"When all you do is read email and a few web pages, an entire desktop just seems silly."
Who only does that? Even at home, I mean? Most people have a PC anyway, even if not brand new, that they can use when needed. What college kid, even high school kid, or adult, only does the most trivial sorts of e-mail and web browsing ONLY? I'm incredulous. Or do all of these kids drop out of school because they never turn in a paper or lab report?
I think the numbers speak for themselves here. A LOT of people use a PC only for what can be done online. While anecdotally you may not see many homes without a desktop, they're becoming far more common than you might think. Many that do have desktops are finding that they can often carry out their desired task on their mobile device quicker than it takes for the old beasts to boot up.
The only reason there is a desktop in my home is because I wanted a beast for some hobby game development. (of course, there are 4 laptops and 2 tablets in my home as well).
Actually, I don't think the numbers say what the trade press keeps insisting. The numbers are only saying that people bought a bunch of PCs in the past, and now they're having more fun buying new smartphones and tablets. It doesn't say that they are ditching their PCs.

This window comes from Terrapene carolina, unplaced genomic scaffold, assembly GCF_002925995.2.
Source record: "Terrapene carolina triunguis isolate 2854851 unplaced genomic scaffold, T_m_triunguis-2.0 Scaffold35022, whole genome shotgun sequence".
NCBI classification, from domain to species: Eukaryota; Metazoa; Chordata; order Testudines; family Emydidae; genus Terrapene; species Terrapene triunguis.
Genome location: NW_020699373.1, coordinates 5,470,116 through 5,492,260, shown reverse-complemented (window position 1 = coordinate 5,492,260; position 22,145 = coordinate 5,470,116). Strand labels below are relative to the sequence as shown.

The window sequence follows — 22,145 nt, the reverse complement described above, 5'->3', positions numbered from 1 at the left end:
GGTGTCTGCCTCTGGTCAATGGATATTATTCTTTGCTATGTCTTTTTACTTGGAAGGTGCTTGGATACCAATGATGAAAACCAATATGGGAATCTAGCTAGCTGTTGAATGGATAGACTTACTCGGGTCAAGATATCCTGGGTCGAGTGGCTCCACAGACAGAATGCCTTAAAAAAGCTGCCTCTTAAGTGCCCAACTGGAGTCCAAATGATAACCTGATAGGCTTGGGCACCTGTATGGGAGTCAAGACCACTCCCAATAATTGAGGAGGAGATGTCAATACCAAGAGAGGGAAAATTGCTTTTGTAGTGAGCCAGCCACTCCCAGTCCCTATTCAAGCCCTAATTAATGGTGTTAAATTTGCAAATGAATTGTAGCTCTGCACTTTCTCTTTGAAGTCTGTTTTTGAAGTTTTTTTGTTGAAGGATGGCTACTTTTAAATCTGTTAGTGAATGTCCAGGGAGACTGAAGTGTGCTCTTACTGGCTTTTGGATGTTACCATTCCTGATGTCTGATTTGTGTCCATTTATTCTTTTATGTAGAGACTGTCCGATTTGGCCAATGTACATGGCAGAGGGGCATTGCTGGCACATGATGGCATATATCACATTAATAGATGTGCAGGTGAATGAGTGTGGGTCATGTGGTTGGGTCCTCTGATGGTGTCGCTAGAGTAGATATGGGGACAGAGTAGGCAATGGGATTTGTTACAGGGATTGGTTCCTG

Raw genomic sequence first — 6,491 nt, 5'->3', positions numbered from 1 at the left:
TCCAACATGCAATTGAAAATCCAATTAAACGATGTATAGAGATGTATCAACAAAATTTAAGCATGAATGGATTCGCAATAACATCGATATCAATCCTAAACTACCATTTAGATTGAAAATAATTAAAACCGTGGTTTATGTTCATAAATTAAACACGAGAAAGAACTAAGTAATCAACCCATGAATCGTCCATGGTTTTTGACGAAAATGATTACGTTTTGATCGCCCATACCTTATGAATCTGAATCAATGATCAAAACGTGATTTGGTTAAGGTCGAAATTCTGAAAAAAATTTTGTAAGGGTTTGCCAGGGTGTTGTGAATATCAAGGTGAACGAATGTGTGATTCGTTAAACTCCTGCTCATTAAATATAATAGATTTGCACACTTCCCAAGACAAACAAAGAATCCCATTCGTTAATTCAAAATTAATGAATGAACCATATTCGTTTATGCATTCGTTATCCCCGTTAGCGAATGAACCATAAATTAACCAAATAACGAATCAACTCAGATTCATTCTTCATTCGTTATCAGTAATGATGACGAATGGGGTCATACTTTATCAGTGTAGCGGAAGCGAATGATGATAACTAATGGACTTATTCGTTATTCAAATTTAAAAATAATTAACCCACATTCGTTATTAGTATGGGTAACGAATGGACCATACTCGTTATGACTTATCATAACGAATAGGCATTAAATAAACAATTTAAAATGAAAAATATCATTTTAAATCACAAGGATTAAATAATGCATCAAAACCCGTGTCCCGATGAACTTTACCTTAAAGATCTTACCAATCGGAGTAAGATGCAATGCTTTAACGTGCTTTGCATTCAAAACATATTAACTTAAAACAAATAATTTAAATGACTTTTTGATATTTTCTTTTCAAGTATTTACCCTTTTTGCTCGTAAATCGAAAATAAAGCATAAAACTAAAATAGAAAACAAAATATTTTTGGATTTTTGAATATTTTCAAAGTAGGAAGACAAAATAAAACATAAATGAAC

The average joe appears to be amazingly un-analytical. Our own documents person was also enthusiastic about tablets and smartphones, to the point that she thought she'd never use a PC. But then I asked her some really basic questions, like okay, now do all your work on that tablet. Oh, yeah.
If tablets get more PC-like, perhaps PCs will fade away and be replaced by this new cross-over product. Every time one of these articles comes up, as they do periodically, the same points and counterpoints gate made.
But again, just looking at school-age and college-age kids, just how trivial would their education be, if all they ever needed while going to school was a iPad-like tablet? And all they ever did was e-mail and a little light web browsing? Or is it that schools are back to using typerwiters?